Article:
|Sir Robert Thorburn|
|Premier of Newfoundland|
12 October 1885 – December 1889
|Preceded by||William Whiteway|
|Succeeded by||William Whiteway|
March 28, 1836|
Juniper Bank, near Walkerburn, Scotland
|Died||April 12, 1906
St John's, Newfoundland
Born in Scotland, Thorburn emigrated to Newfoundland in 1852 when he was sixteen. From 1870 to 1885 and again from 1893 to 1906 he was a member of the colony's appointed Legislative Council, the Upper House of Newfoundland's parliament.
Thorburn was an opponent of Sir William Whiteway's plans to build a cross-Newfoundland railway as a means of diversifying and industrialising the economy. Thorburn, a leading merchant, argued that the colony should be developed along strict commercial lines based on the fisheries.
Traditionally, Newfoundland politics had been divided along sectarian lines with Catholics supporting the Liberals and Protestants supporting the Conservative Party of Newfoundland. Whiteway, however, who had been elected as a Conservative with the support of Protestants had lost the support of much of the business community with his support of the railway over the fishery and reached out to the Catholic Liberals In order to stay in power creating a cross denominational coalition.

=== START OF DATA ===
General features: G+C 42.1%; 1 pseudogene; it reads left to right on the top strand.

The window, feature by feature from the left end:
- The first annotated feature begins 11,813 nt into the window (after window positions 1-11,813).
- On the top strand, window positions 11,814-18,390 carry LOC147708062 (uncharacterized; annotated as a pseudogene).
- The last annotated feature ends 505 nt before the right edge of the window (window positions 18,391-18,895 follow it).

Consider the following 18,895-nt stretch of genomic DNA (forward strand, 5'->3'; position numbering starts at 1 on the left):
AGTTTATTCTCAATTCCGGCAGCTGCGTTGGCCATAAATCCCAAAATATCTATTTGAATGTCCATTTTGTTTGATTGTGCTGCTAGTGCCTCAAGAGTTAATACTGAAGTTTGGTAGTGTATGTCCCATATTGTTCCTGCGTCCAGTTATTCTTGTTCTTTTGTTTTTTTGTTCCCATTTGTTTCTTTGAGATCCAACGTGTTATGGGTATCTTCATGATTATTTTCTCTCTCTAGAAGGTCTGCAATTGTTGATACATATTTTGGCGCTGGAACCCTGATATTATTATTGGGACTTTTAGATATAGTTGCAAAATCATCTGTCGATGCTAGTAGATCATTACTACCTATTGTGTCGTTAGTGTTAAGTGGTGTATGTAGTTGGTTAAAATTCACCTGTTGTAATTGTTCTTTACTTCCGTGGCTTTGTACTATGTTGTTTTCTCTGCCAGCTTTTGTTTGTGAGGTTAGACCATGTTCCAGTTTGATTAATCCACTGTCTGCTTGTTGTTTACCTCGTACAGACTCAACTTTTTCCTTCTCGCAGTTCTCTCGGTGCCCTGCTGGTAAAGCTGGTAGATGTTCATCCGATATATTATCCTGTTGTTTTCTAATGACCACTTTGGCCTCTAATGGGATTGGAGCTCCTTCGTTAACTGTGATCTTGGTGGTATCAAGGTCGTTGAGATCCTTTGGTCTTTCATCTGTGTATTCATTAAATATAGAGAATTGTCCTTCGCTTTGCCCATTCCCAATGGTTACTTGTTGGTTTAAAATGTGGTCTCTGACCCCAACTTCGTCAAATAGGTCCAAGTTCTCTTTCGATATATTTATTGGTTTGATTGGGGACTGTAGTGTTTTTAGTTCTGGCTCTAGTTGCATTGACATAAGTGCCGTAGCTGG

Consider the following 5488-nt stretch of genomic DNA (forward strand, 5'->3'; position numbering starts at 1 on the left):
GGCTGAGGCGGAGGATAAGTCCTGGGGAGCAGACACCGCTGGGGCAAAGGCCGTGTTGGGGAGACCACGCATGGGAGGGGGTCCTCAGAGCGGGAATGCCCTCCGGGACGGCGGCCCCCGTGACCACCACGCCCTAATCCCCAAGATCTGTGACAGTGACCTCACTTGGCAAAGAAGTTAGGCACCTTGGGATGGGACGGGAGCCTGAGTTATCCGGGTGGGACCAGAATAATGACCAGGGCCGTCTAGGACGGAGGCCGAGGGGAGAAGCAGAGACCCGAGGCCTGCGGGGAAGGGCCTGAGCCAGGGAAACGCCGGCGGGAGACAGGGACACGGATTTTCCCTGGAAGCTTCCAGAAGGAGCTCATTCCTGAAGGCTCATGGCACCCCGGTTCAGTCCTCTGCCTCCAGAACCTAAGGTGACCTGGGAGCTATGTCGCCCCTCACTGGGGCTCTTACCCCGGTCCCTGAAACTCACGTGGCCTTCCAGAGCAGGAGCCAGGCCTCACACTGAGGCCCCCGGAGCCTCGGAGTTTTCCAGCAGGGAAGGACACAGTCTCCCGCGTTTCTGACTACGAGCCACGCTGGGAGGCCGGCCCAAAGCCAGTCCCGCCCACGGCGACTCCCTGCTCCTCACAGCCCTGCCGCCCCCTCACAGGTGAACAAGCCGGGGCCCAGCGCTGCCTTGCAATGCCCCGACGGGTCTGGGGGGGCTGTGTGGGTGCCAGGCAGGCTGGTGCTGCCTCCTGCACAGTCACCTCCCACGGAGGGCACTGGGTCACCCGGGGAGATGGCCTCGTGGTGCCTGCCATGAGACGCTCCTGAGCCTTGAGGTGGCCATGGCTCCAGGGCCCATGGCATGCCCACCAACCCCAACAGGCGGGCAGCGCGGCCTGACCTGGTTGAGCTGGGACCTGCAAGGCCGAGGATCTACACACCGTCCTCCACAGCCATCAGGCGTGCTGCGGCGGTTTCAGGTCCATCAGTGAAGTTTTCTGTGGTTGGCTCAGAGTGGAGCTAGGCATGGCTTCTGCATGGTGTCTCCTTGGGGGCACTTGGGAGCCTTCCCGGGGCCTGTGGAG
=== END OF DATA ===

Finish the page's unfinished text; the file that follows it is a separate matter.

Thorburn created the New Party to represent the interest of St. John's businessmen.
The Harbour Grace Affray, an 1883 sectarian melee between Irish Catholics of Riverhead and the Southside of Harbour Grace who confronted a parade of Orangemen. The resulting battle killed five and wounded seventeen. The riot strained relations between Catholics and Protestants and led to the collapse of Whiteway's government when Protestants deserted it.
The religious violence gave Thorburn an opportunity. He joined with Orangemen and Protestants who had deserted Whiteway's government in the wake of the riot to create a new party, the Reform Party as a Protestant Rights organization and swept to power in the 1885 election making Thorburn the new premier.
In power, Thorburn's government turned away from the sectarian agenda that had brought it to power and implemented Thorburn's real agenda, the rejection of the railway plan and focussing on developing the economy along the fishers. An economic downturn was exacerbated by the colony's one industry economy forcing Thorburn to belatedly reverse himself and implement a public works agenda. It was too late, however, and Thorburn was defeated in 1889 by Whiteway and his new Liberal Party which had been created to promote the railway plan. The Reform Party collapsed and a new Tory Party emerged from its ashes but was only able to hold power twice for brief periods before disappearing.